Cleveland Business Connects

For immediate release (August 21, 2017)  Media Contact: Judy Abelman Email: abelmancommunications@gmail.com Phone: 440.725.8861...

Marginalization as a social phenomenon involves moving certain individuals or groups to the sidelines of society, where they are often ignored and devalued. Their needs, views, experiences, and beliefs are often rendered less important or valid when compared to individuals in the central and privileged positions of a society. Religion, gender, age, sexual orientation, homelessness, race, and financial status are just a few of the criteria used to marginalize.

Living as part of a marginalized group is fraught with many struggles and pain—a position that is not typically seen as desirable. However, there are some who argue that living in the margins has given them the gift of tolerance, resilience, courage, and leniency toward others. The marginalized other is often invisible, with no voice, no representation, no advocates, no rights, and no power—or so it seems. But on closer examination, it appears that those who are not seen are often those who see, feel, and react to injustice with a powerful force.

Betsy was one of those unseen young women. She was only 18 years old when she first sat on my couch. Her long, brown hair fell to the center of her back, and her dark brown eyes were swollen and bloodshot from hours of crying. She wore black stretch pants and an oversized sweatshirt, but her six-month pregnant belly was visible. As she sat back in the sofa, she put her face into her hands and began to sob.

Betsy came from an abusive home with a very controlling and angry mother who frequently reminded her that she was worthless. She learned to cope with the verbal abuse, but when the sexual abuse started and her mother made excuses that her father was drunk and therefore wasn’t really responsible, she knew she had to leave. She stayed with different friends just long enough to graduate high school. During that time, she used drugs to numb herself and sex to feel connected to others. She became pregnant and soon found herself with nowhere to live. On a particularly dark day, she and her new baby moved into a homeless shelter.

It was a colleague of mine, who was volunteering at the shelter, who first introduced me to Betsy. The call came one evening asking if I could offer a few crisis appointments for Betsy to help her cope with her circumstances and the ever present depression that she was battling. Those few sessions turned into a few years. From the very first appointment, with tears running down her face, Betsy looked me straight in the eye and told me she was not worthless. She reassured me that she was working at a local diner and would be able to make payments on my services. Remembering that moment still moves me to tears. I was witnessing raw courage. The courage it took for that young woman to come to my office, with her shame and fear clearly exposed for everyone to see but armed with her strength to fight for her dignity and the self that she was trying to understand, inspired me.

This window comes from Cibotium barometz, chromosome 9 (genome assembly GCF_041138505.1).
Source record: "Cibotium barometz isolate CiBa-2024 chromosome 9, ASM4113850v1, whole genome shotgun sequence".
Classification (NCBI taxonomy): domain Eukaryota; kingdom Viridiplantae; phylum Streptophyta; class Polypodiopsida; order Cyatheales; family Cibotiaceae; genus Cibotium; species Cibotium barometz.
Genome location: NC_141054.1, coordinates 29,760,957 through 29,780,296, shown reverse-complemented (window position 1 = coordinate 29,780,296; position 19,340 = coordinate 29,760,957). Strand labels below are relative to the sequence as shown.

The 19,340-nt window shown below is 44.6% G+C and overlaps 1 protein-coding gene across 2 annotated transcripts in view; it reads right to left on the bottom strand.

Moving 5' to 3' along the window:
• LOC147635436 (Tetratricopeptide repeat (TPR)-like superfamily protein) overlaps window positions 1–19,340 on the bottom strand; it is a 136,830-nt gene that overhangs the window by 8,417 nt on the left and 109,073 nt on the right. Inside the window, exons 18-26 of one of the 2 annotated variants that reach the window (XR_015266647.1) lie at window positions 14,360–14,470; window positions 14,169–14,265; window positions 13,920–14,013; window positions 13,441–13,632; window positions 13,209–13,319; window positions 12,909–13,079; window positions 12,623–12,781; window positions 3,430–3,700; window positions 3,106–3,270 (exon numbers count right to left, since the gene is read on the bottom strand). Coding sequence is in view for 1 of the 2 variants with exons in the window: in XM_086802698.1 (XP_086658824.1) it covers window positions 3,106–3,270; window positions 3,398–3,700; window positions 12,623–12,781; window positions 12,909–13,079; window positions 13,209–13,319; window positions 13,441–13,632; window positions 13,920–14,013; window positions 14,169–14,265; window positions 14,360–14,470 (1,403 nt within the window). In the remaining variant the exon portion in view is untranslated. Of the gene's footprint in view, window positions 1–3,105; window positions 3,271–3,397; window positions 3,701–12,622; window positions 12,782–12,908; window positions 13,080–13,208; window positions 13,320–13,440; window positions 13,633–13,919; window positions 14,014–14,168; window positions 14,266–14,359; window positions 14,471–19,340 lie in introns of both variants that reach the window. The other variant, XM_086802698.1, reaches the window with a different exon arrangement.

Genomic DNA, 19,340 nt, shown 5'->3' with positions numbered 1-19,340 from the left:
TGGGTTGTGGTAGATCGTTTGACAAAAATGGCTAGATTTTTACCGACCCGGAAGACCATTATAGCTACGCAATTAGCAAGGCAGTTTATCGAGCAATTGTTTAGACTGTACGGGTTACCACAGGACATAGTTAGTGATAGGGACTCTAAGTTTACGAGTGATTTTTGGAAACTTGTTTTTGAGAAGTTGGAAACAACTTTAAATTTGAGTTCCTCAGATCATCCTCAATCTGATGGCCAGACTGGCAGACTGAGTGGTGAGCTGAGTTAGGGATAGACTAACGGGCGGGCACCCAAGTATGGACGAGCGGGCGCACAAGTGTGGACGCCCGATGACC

I saw Betsy for five years — through the birth of her son, the move from the shelter to a subsidized apartment, and the advancement from an entry-level job to a promotion. I watched her network with other single mothers to share babysitting responsibilities that allowed her to take evening classes at a community college. I watched her raise her son alone while she actively participated in therapy working on parenting strategies and self-esteem.

Betsy was clearly a marginalized mother. She was not a white, middle-class, married woman. She was a Hispanic, unmarried woman who was homeless for a year. In fact, the very thought of being a homeless mother meant that you were seen and viewed as a bad mother. The perception of other mothers was that Betsy got herself into the mess by getting pregnant and by not working hard enough to make enough money to provide for her child. Sometimes she herself believed the messages. It was a daily struggle to confront the devaluation by others and herself.

Thirteen years later, after our first session, a package was delivered to my office. Inside there was a picture of a young man wearing a high school cap and gown and a beaming woman with her arms around him. The note attached simply read, “Thank you for seeing me and for making me see myself. Gratefully, Betsy.” Her marginalization forced her to cultivate her own beliefs, to build support structures from other mothers who were in similar situations and to resist the expectations and rules from mothers at the privileged center of society. Betsy found her strength in being part of the other—the homeless mother who was also a good mother. She moved from the margins to the center of society—her own center as she defined it.

William Barclay, a Scottish author and minister once said, “Endurance is not just the ability to bear a hard thing but to turn it into glory.” Betsy endured her hardships in life and transformed the image of what being a homeless mother meant both to herself and others. Her life and example of courage won her the praise and honor of those in her community who knew her story. Betsy was not famous, but in the end she was someone. She was the silent, quiet hero for herself, her son, and for other women who viewed her as the possibility of a life of dignity and value.

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